October 2, 2020
Dr Annelise Wiebkin has been appointed by the Federal Government to co-ordinate national action to reduce the damage feral deer cause to farms and the environment.
Agriculture Minister and Member for Maranoa David Littleproud said the new role of National Deer Management Co-ordinator would “engage farmers, natural resource managers and communities to increase their awareness, participation and motivation to control feral deer”.
Dr Wiebkin is based at the South Australian Department of Primary Industries and Regions.
“Feral deer damage Australia’s natural environment and agricultural businesses by trampling plants, grazing and ring-barking young trees, fouling waterholes, causing soil erosion and spreading weeds as well as potentially transmitting livestock diseases such as foot-and-mouth disease,” Minister Littleproud said.
“FMD is a highly contagious animal disease that would have severe consequences were it to be introduced into Australia.
“Australia estimates that a small FMD outbreak, controlled in three months, could cost around $7.1 billion, while a large 12-month outbreak would cost $16 billion.
“The Australian Government, through a $20 million investment in the Centre for Invasive Species Solutions, is providing up to $550,000 over the next two years towards the new National Deer Management Co-ordinator role.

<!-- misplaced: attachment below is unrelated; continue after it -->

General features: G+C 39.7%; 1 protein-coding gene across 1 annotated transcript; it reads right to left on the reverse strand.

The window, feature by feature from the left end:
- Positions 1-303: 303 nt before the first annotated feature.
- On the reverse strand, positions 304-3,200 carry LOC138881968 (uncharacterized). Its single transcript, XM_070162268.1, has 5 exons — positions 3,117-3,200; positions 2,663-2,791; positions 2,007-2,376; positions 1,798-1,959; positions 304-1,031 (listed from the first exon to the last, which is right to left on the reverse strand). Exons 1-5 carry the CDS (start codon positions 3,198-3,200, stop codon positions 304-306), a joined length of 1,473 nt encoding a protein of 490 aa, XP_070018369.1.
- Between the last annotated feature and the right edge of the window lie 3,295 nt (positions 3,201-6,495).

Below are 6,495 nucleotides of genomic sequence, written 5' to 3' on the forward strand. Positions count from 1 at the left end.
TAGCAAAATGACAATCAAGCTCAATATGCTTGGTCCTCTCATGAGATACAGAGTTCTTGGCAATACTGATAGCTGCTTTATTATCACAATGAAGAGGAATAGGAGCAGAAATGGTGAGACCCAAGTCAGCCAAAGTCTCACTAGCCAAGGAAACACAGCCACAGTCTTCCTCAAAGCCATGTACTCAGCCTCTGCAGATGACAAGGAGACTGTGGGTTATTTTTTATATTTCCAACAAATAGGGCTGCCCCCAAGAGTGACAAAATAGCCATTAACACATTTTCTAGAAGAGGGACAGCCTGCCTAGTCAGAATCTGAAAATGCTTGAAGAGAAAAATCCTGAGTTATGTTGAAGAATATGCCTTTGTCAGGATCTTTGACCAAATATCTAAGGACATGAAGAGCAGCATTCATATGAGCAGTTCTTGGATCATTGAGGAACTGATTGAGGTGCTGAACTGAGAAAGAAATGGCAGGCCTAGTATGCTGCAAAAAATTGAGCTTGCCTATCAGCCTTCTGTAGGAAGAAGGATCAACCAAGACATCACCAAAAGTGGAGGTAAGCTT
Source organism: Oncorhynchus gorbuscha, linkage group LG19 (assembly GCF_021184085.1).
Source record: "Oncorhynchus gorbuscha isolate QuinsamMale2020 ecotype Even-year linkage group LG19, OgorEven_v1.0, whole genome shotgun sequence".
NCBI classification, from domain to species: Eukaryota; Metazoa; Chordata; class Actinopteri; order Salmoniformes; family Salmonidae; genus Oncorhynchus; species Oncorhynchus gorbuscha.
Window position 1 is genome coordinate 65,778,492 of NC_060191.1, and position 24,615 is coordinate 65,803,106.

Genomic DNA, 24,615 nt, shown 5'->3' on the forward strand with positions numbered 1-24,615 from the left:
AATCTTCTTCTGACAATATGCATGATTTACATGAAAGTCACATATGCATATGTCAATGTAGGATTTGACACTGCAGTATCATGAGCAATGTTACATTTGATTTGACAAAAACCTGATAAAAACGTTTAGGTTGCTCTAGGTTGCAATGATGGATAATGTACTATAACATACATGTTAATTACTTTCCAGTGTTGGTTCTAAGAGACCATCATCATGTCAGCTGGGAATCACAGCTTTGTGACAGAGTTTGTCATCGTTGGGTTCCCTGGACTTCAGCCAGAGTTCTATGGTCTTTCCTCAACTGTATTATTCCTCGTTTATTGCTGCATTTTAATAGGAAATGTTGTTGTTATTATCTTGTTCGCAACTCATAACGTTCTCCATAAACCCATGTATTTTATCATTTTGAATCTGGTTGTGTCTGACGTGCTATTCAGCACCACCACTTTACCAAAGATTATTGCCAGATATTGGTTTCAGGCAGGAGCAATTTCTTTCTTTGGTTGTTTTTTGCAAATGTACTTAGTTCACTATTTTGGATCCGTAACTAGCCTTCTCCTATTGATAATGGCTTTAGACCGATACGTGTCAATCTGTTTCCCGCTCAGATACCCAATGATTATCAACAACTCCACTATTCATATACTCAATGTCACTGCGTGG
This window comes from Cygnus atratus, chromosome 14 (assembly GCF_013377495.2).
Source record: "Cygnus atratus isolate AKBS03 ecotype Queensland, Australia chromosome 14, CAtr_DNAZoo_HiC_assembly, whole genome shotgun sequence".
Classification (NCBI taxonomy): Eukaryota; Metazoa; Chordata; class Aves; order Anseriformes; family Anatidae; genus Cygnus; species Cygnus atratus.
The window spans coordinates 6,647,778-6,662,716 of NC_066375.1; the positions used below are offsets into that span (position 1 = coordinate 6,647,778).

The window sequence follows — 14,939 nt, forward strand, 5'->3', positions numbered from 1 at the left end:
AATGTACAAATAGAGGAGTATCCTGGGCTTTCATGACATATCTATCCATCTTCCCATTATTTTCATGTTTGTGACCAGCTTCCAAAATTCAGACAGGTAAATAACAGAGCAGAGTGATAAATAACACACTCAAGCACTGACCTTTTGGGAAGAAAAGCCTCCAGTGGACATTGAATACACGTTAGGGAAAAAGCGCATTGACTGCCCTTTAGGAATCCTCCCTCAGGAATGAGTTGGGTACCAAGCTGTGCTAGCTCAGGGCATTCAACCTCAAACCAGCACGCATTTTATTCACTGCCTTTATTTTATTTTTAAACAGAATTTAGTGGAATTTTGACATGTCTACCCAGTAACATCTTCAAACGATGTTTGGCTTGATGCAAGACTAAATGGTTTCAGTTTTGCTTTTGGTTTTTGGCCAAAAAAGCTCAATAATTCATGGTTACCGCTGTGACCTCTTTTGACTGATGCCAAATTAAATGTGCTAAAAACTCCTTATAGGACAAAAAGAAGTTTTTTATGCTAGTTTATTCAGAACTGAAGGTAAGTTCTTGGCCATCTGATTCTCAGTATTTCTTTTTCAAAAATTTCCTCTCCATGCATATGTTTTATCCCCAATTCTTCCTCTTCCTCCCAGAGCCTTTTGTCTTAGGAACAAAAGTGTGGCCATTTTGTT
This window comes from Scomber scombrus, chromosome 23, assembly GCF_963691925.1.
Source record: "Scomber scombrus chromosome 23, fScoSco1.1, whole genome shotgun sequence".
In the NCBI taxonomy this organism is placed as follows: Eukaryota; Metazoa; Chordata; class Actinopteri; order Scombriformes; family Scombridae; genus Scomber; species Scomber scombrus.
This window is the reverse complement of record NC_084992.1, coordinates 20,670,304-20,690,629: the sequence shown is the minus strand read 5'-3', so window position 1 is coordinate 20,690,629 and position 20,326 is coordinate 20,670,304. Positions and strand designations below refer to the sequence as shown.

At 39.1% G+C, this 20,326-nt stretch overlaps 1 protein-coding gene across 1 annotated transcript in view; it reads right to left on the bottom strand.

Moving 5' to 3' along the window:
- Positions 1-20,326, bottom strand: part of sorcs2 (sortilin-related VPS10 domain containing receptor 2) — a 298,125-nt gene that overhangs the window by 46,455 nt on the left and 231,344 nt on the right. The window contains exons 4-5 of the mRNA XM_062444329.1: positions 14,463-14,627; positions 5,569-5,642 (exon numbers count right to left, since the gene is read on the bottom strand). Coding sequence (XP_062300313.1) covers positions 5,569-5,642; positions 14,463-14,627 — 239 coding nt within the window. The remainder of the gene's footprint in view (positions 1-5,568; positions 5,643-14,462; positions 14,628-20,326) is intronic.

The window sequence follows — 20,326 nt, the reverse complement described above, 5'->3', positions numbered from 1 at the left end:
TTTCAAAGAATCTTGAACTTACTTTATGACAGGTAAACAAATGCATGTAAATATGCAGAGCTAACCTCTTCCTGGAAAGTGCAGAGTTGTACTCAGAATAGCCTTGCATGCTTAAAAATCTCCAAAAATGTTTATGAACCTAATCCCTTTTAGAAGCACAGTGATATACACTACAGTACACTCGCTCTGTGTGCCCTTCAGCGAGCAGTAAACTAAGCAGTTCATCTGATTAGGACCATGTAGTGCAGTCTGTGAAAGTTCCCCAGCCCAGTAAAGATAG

“Dr Annelise Wiebkin’s role will expand on a successful model employed by South Australia to facilitate more co-ordinated control of feral deer and establish links between farmers, commercial harvesters and processors.
“Other national co-ordinator roles, such as the National Wild Dog Management Co-ordinator and the National Feral Pig Management Co-ordinator, are proving very successful, and I know we will see the same successes with this position.
“I commend industry for their efforts in advocating a nationally coordinated approach to feral deer management and I look forward to the development of a national plan for feral deer management.”
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Feral deer have had a chequered history in Queensland.
For many years they were a protected species but in 1985 were briefly declared a pest. Currently, deer are classed as a Restricted Invasive Animal.
A statue of a red deer stands proudly outside Toogoolawah Art Gallery in the Brisbane Valley.
According to Somerset Regional Council, two stags and four hinds – a gift from Queen Victoria in celebration of the State being named in her honour – were released in the area on September 19, 1873.
Red deer are featured on the official Coat of Arms of Queensland, referring to the deer introduced from the Royal herds.
Feral red deer are now found around the headwaters of the Brisbane, Mary and Burnett rivers.